Document Type : Research articles


1 Cardiovascular Research Center, Shiraz University of Medical Sciences, Shiraz, IR Iran

2 Health Promotion Research Center, Zahedan University of Medical Science, Zahedan, IR Iran

3 City College of New York (“CCNY”), Provost and Senior Vice President for Academic Affairs, Dean of Medical School, New York, USA


Background: Contrary to popular belief, no study to date has provided evidence regarding the effect of low cholesterol level on extended overall survival.
Objectives: The aim of the current study was to examine the possible relationship between low serum cholesterol (< 160 mg/dL) and mortality from cardiovascular diseases (CVDs) and non-CVDs in males and females.
Methods: This observational, prospective, cohort study included 19 different large-scale dynamic cohort studies in Italian populations, followed-up for 9 years. The Cox proportional hazard ratio (HR) was measured to analyze the data. The associations were presented as HRs with 95% confidence intervals.
Results: The results showed that 1906 deaths (males, 1439 and females, 467; total non-CVD, 1214 and total CVD, 692) occurred during the 9-year follow-up. Total mortality for non-CVD was almost twice (1.76) higher than that of CVD. There was a significant inverse association between low serum cholesterol and non-CVD mortality in males, unlike females. The association of low cholesterol level with non-CVD mortality was more significant than CVD mortality among males (non-CVD: HR, 2.06; 95% CI, 1.54 - 2.74 vs. CVD: HR, 0.81; 95% CI, 0.54 - 1.22). However, an insignificant association was found between both non-CVD and CVD mortalities and low serum cholesterol among females (non-CVD: HR, 1.52; 95% CI, 0.91 - 2.50 vs. CVD: HR, 1.56; 95% CI, 0.72 - 3.38).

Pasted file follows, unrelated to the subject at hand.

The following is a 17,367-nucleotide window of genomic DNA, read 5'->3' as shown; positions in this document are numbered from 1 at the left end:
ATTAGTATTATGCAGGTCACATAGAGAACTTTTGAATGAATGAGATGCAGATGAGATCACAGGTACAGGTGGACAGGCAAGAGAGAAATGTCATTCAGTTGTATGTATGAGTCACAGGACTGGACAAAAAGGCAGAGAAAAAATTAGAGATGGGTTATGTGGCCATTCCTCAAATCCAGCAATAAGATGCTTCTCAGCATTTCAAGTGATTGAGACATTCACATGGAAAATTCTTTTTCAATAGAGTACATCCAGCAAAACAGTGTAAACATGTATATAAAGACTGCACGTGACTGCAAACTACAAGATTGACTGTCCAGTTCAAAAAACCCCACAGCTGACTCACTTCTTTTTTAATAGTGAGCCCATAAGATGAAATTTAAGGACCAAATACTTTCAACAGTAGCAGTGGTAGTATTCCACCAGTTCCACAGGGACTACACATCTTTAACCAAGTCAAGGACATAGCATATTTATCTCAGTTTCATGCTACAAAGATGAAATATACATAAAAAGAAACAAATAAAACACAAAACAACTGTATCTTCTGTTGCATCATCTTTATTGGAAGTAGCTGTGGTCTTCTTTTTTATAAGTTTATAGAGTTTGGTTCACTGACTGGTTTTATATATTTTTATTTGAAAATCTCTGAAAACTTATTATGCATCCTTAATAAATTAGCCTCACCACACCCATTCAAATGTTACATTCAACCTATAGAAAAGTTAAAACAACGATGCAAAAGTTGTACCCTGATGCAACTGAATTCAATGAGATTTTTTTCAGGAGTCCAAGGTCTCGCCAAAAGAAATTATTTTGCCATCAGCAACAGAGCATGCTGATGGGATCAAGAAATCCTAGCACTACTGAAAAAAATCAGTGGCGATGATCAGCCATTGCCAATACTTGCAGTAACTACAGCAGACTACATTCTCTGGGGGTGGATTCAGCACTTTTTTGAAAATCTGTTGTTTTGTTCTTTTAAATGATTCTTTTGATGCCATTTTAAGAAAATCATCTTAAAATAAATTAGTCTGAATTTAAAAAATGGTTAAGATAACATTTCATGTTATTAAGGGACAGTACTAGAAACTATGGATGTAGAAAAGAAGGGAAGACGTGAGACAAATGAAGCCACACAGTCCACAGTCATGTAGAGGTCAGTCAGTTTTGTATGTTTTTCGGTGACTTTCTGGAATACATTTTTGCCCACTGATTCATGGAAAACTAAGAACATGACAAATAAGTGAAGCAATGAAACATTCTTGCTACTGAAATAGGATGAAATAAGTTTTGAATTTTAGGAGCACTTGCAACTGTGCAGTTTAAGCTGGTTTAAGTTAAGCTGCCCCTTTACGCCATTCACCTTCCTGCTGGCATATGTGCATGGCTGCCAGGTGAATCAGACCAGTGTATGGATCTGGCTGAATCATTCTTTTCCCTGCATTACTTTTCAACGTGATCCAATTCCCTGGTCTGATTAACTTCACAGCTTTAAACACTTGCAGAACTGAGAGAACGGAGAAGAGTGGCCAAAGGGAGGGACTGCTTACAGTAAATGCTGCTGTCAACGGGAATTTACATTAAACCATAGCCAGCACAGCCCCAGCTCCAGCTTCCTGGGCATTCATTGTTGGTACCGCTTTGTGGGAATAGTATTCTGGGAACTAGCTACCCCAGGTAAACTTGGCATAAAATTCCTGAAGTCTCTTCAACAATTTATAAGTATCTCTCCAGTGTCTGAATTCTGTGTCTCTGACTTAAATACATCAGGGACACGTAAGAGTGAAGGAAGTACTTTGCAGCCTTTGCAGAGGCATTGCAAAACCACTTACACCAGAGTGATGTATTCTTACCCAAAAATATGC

Conclusions: The findings indicated an inverse association between low serum cholesterol and high non-CVD mortality versus CVD mortality. Therefore, non-CVD mortality rate was higher than CVD mortality in males and lower in females at minimum cholesterol level.